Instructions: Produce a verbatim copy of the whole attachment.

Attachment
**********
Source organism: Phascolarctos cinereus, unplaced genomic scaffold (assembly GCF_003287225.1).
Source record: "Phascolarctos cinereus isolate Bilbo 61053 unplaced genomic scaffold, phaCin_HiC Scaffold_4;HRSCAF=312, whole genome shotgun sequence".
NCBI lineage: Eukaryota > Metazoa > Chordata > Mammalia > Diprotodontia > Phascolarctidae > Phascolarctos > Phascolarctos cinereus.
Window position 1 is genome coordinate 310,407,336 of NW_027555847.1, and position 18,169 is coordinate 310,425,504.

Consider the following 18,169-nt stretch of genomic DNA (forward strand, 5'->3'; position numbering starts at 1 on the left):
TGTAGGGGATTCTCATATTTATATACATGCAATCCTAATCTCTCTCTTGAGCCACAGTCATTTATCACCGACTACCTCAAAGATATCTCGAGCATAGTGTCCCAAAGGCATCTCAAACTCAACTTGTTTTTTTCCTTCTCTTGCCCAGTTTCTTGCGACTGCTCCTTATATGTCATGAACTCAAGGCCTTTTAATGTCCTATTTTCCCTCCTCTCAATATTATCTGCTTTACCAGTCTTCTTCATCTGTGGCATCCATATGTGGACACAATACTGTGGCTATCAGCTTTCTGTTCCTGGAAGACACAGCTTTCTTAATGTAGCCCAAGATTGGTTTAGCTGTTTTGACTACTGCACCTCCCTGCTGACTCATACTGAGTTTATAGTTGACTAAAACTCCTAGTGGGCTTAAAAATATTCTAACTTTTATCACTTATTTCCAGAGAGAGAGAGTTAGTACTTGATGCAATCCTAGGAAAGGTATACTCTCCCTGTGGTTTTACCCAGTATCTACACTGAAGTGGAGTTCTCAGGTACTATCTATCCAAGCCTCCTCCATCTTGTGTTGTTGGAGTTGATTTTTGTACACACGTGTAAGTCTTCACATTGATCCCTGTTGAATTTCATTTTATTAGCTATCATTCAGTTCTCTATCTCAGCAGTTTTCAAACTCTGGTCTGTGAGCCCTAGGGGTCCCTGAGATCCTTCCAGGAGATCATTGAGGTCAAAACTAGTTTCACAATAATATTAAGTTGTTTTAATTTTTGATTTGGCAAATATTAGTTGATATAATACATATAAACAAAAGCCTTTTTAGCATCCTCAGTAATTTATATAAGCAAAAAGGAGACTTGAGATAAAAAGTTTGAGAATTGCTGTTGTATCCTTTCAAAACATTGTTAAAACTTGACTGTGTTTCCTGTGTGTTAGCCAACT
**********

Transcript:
Source organism: Phascolarctos cinereus, unplaced genomic scaffold (assembly GCF_003287225.1).
Source record: "Phascolarctos cinereus isolate Bilbo 61053 unplaced genomic scaffold, phaCin_HiC Scaffold_4;HRSCAF=312, whole genome shotgun sequence".
NCBI lineage: Eukaryota > Metazoa > Chordata > Mammalia > Diprotodontia > Phascolarctidae > Phascolarctos > Phascolarctos cinereus.
Window position 1 is genome coordinate 310,407,336 of NW_027555847.1, and position 18,169 is coordinate 310,425,504.

Consider the following 18,169-nt stretch of genomic DNA (forward strand, 5'->3'; position numbering starts at 1 on the left):
TGTAGGGGATTCTCATATTTATATACATGCAATCCTAATCTCTCTCTTGAGCCACAGTCATTTATCACCGACTACCTCAAAGATATCTCGAGCATAGTGTCCCAAAGGCATCTCAAACTCAACTTGTTTTTTTCCTTCTCTTGCCCAGTTTCTTGCGACTGCTCCTTATATGTCATGAACTCAAGGCCTTTTAATGTCCTATTTTCCCTCCTCTCAATATTATCTGCTTTACCAGTCTTCTTCATCTGTGGCATCCATATGTGGACACAATACTGTGGCTATCAGCTTTCTGTTCCTGGAAGACACAGCTTTCTTAATGTAGCCCAAGATTGGTTTAGCTGTTTTGACTACTGCACCTCCCTGCTGACTCATACTGAGTTTATAGTTGACTAAAACTCCTAGTGGGCTTAAAAATATTCTAACTTTTATCACTTATTTCCAGAGAGAGAGAGTTAGTACTTGATGCAATCCTAGGAAAGGTATACTCTCCCTGTGGTTTTACCCAGTATCTACACTGAAGTGGAGTTCTCAGGTACTATCTATCCAAGCCTCCTCCATCTTGTGTTGTTGGAGTTGATTTTTGTACACACGTGTAAGTCTTCACATTGATCCCTGTTGAATTTCATTTTATTAGCTATCATTCAGTTCTCTATCTCAGCAGTTTTCAAACTCTGGTCTGTGAGCCCTAGGGGTCCCTGAGATCCTTCCAGGAGATCATTGAGGTCAAAACTAGTTTCACAATAATATTAAGTTGTTTTAATTTTTGATTTGGCAAATATTAGTTGATATAATACATATAAACAAAAGCCTTTTTAGCATCCTCAGTAATTTATATAAGCAAAAAGGAGACTTGAGATAAAAAGTTTGAGAATTGCTGTTGTATCCTTTCAAAACATTGTTAAAACTTGACTGTGTTTCCTGTGTGTTAGCCAACT